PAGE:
posted on Sep, 18 2009 @ 02:26 AM
Those of you who disagree, I respectfully request that you read my whole post before responding, because I do include a few caveats and qualifiers.
Examples of what I consider "garbage" :
Edgar Cayce channeling info on Atlantis
The anon (?) 1925 channeling of the "Emerald Tablets of Thoth"
Anything "channeled" by New Agers, 1980 to the present
Benjamin Creme and his Maitreya channelings
People on TV or preachers who claim to be able to get in touched with the dead loved ones of audience members (this one really bothers me because it
is a goulish way of fleecing the gullible)
I think all of the above are a bunch of bull****. Some of them are well-written and enjoyable to read, and may even contain profound truths, but I
think ultimately they are fiction.
I'm not saying everyone who "channels" is insincere...many believe quite strongly in what they are doing, I think, but I think they work themselves
into some kind of trance state and then latch onto various self-induced visions, attaching meaning to them through a combination of error, ignorance,
and wishful thinking.
Vedic Hinduism, Eastern Orthodox Christian meditators, Zen Buddhists, and others who seek fusion with the ultimate repeatedly warn us from attaching
too much importance to "visions" occuring during altered states of consciousness or deep prayer/meditation. These things are to be ignored as
hindrances and delusions...not embraced. I think this is a nobler and deeper view. The "Channelers" stop far short of this ideal and instead revel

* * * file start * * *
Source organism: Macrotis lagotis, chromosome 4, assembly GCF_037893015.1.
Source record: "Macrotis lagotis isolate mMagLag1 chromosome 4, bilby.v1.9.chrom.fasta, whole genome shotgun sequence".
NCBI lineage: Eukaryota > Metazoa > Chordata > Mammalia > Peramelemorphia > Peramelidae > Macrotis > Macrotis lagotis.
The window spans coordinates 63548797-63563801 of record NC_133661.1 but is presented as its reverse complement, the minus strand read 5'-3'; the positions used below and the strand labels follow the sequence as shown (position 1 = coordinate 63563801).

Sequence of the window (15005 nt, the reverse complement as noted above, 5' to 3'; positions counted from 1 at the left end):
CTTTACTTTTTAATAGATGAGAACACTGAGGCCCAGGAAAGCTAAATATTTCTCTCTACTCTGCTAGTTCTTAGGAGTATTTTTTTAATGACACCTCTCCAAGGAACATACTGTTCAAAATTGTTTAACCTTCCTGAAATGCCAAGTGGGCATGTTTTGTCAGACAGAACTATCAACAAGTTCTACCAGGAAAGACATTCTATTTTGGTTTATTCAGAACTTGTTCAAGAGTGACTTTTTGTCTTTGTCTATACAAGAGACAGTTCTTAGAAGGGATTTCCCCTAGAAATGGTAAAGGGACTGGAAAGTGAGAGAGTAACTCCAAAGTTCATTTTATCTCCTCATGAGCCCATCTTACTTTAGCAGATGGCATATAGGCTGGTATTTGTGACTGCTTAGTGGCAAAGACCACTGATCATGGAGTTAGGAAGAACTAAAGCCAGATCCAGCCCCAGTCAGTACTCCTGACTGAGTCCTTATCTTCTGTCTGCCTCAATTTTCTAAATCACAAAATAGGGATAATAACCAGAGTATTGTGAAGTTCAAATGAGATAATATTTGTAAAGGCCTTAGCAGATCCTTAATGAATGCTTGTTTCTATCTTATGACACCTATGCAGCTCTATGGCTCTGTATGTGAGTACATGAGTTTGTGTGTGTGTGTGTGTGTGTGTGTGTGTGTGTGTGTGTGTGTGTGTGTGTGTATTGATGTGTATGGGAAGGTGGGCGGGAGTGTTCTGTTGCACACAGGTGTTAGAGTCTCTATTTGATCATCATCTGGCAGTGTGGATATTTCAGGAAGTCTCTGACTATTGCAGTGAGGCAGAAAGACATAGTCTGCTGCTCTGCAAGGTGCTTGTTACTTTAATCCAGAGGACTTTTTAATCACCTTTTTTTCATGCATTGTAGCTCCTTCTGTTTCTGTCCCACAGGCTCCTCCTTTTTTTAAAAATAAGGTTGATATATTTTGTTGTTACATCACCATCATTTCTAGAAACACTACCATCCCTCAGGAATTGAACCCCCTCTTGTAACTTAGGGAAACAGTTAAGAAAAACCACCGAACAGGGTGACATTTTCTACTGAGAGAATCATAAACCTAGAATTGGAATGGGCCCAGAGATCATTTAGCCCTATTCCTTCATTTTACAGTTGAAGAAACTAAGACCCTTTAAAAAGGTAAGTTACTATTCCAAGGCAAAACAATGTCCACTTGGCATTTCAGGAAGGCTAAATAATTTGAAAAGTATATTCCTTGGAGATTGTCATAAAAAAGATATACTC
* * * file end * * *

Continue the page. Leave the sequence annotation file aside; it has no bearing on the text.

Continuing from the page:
in the visionary state...what the Tibetans might call the "second bardo" (rather than progressing beyond to the third bardo, where ultimate truth
and fusion with the divine occurrs).
I do believe in a number of paranormal events and in the fact that there may exist higher planes, etheral spirits, etc. I just think people who claim
to be able to "channel" them are either con-artists or deluded.
There is ONE form of "channeling-like" behavior I am willing to accept as valid: the shamanic practices of ancient societies, such as when a shaman
enters a trance and "becomes" a spirit-animal. Notice I said VALID, not "true." I accept this and the belief system around it because it is
ancient and seemingly almost universal, and thus acquires a kind of gravitas that comes with pure age and tradition. When something like this persists
in cultures as wide-spread as the Amazon valley and Paleo-Siberia, it cannot be dismissed lightly, and deserves respect. From this perspective, such
activities go beyond "true" and "false" and enter into the mythic realm, where things might not be "literally factual" but do manage to
convey deep truths about life and death.
However, I extend the above caveat only to time-tested shamanic traditions...not to anyone born in the 20th century in a modern, developed society.
[edit on 9/18/09 by silent thunder]